Your Target Audience: What Could Possibly Go Wrong?


“Every day is a school day”, so the old saying goes.


1 of Sales Marvel's new client - let’s call her Kate - had a real epiphany over her Target Audience over these last few months and much of the confusion was caused by what she learned in the (MBA) classroom.


Target Audience Avatars

I’m sure you’ve heard how important it is for your business to have customer Avatars to help set out or map our target customer personas.


Avatars are also helpful because they encourage sniper-like behaviour, not scatter-gunning or "throwing mud against the wall" which can waste


lots of time and marketing budget if you're not careful.


If you try selling to everybody, you’ll end up selling to nobody...

(Google might be the only exception due to its vast resources and total domination of its own target audience...the internet)

For example, Kate uses these Avatars in her business:

Emma: a recent graduate looking to start her own health business

Thomas: a mid-career sales professional looking to further develop his IT sales skills and...

Jane: a company director with an established marketing business who wants to get more sales-confident prospecting for new business

Kate has used these avatars for the last 2-3 years and they’ve served her fairly well up until now.

In line with all the sage advice on strategy, Kate has positioned all her sales messages around those 3 avatars.


But Kate was accidentally constraining growth in her business.


Analyse


(credit: Robert De Niro, "Analyse this")


After analysing the last 12-months of business results, new customer wins and social media engagement, the results were acceptable but not stellar.


When Kate discussed the results with me, I asked her some searching questions. After all, that's kind of my job here.

We talked about the people already buying from her, following her on social media and engaging with her social media posts.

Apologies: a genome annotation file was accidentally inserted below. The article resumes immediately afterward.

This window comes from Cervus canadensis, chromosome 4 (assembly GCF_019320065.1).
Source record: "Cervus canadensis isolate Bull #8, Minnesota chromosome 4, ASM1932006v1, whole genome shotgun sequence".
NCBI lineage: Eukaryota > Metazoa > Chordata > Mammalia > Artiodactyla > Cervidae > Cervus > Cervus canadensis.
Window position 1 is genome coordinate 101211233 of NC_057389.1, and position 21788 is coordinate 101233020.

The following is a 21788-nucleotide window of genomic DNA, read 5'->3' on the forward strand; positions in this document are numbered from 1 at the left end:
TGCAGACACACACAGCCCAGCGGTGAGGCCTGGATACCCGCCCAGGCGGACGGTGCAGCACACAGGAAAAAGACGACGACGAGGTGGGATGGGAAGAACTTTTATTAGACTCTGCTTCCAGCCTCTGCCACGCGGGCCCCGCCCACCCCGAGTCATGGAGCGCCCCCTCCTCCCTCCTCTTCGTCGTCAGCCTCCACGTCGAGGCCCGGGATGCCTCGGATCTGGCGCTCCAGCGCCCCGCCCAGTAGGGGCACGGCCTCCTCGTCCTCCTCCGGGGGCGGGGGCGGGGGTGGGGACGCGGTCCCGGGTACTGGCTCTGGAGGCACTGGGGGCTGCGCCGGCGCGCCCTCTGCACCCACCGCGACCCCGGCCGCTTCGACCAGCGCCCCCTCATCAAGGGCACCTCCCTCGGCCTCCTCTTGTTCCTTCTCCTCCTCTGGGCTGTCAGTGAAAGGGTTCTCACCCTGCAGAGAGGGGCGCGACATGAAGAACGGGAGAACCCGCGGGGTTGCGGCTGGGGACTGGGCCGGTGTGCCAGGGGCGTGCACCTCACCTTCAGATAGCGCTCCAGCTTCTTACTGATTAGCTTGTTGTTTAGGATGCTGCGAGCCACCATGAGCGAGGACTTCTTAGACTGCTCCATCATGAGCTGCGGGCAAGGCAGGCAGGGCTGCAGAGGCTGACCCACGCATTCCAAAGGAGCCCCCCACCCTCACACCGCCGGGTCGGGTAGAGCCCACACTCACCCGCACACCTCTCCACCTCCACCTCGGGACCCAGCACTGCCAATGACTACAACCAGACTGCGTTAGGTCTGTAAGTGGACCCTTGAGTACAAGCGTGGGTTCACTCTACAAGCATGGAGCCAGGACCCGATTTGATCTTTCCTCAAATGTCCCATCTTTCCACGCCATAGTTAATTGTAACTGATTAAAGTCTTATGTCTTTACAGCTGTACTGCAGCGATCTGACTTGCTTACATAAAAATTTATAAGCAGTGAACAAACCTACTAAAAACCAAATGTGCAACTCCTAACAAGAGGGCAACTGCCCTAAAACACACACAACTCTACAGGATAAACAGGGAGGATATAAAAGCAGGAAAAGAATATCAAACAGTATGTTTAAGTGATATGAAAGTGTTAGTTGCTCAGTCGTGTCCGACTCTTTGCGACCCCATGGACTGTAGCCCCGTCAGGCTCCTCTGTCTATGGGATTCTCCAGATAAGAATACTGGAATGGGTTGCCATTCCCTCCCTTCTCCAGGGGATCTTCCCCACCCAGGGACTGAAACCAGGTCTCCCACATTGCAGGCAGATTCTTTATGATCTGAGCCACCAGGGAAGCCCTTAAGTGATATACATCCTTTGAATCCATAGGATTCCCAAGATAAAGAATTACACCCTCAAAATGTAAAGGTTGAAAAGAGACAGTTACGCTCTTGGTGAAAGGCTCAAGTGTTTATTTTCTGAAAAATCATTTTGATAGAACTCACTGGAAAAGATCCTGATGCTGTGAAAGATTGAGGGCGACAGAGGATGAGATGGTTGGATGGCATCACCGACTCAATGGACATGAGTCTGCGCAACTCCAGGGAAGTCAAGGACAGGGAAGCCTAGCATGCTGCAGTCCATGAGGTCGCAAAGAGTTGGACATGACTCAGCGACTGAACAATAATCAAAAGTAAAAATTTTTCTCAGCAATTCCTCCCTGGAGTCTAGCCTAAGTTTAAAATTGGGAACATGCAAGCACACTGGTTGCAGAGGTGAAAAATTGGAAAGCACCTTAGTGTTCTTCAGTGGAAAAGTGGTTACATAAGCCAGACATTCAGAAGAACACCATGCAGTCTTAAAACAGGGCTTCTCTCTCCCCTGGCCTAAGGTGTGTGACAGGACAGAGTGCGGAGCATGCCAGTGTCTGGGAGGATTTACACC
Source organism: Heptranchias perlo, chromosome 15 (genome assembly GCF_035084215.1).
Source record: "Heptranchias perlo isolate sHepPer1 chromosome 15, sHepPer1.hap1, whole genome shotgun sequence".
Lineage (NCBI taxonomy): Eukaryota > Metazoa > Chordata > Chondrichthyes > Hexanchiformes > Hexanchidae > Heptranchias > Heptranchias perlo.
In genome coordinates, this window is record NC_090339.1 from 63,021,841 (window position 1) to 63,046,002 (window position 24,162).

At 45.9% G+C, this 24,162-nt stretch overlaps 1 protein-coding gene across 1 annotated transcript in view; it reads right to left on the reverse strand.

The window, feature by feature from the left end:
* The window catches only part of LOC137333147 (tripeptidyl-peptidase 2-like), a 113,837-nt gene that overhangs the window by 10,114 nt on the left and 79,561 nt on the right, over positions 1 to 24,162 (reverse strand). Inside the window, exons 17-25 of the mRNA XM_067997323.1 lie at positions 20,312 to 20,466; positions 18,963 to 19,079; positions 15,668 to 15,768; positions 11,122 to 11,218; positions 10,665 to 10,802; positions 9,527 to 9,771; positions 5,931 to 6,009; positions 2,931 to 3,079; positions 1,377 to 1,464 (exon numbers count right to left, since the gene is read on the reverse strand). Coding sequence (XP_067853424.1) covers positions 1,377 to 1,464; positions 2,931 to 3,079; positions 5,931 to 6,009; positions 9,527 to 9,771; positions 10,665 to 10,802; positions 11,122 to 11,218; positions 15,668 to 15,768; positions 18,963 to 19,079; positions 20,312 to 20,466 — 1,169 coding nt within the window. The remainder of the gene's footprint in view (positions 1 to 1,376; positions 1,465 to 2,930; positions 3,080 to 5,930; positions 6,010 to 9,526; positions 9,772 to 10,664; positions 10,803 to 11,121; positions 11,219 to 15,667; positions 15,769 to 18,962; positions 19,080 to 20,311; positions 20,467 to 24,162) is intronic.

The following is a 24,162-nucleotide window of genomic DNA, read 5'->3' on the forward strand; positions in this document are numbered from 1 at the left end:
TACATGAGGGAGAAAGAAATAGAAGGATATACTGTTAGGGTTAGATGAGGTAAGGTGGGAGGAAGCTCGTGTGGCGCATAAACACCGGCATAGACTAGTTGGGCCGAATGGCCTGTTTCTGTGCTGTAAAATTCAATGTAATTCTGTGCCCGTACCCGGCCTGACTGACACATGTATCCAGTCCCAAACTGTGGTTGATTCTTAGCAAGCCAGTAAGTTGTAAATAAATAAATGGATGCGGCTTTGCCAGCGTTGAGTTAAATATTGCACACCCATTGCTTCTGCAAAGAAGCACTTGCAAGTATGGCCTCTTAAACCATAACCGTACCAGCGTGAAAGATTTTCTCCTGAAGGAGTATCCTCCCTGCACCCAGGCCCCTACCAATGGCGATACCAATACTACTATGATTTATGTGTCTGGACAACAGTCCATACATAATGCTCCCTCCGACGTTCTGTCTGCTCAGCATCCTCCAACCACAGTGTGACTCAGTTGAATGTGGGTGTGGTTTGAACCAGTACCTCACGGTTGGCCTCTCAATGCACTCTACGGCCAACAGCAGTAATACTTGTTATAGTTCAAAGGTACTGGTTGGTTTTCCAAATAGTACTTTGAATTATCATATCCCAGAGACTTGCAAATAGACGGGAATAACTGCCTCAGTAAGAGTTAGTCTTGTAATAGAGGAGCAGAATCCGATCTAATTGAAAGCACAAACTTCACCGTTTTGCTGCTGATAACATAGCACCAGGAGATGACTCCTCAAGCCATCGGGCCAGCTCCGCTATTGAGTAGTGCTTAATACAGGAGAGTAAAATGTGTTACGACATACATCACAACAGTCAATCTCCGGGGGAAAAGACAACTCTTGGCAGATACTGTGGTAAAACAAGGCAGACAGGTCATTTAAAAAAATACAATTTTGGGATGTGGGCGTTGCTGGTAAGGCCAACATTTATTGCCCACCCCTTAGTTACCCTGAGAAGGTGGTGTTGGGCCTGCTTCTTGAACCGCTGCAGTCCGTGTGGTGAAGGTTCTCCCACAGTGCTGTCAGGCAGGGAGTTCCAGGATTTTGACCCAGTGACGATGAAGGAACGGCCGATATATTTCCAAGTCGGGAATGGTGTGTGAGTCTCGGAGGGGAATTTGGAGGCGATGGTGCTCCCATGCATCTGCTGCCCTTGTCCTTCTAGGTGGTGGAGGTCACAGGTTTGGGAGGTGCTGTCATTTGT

Here’s the thing: 85% of Kate's career has been in working for large corporates with thousands, sometimes hundreds of thousands of employees working with other large corporates of a similar size.

That’s where her reputation, her history of achievement is…working with large corporates.

So, 1 of the searching questions I asked her was "if corporates are your reputation and your professional experience is, why are you now trying to do business with small businesses - a completely different target market?"

“What right do you have to work in that part of the market?”

Kate replied that she had grown tired of working in the large enterprise sector and her passion was to now help small businesses grow.

“Small businesses represent 47% of UK GDP”

(source: ONS data).

Now that is all well and good, having a passion to address that target sector for some very admirable reasons. However:


What Does "Mr Market" Think?

However, what Kate had not considered was what Warren Buffett calls "Mr Market" (or Ms Market).


Mr Market means it doesn’t much matter what you want to do, what really matters is what skills the market values you for and what it will hire you to do for it.

Mr Market is why Salespeople can’t suddenly become heart surgeons, why Accountants can’t suddenly become landscape gardeners and IT Consultants can’t suddenly become interior designers.

Mr Market doesn’t recognise them having those skills or reputation…yet.


However, Mr Market is the reason why Tommy Shelby was able to successfully pitch for Billy Kimber’s business in Peaky Blinders.

Mr Kimber recognised that the Peaky Blinders had a particular reputation.

My Take:

Before you go out there and proclaim your brilliance to others, you need to have a story that’s relatable to your target market if you’re to make a success of your business.

For more information on telling your story and other sales hints and tips, subscribe to the Sales Marvel website.

A basic subscription is free and you’ll receive a free copy of my eBook 7 Top Tips for a Successful Sales Pitch.


Marvel-lous!


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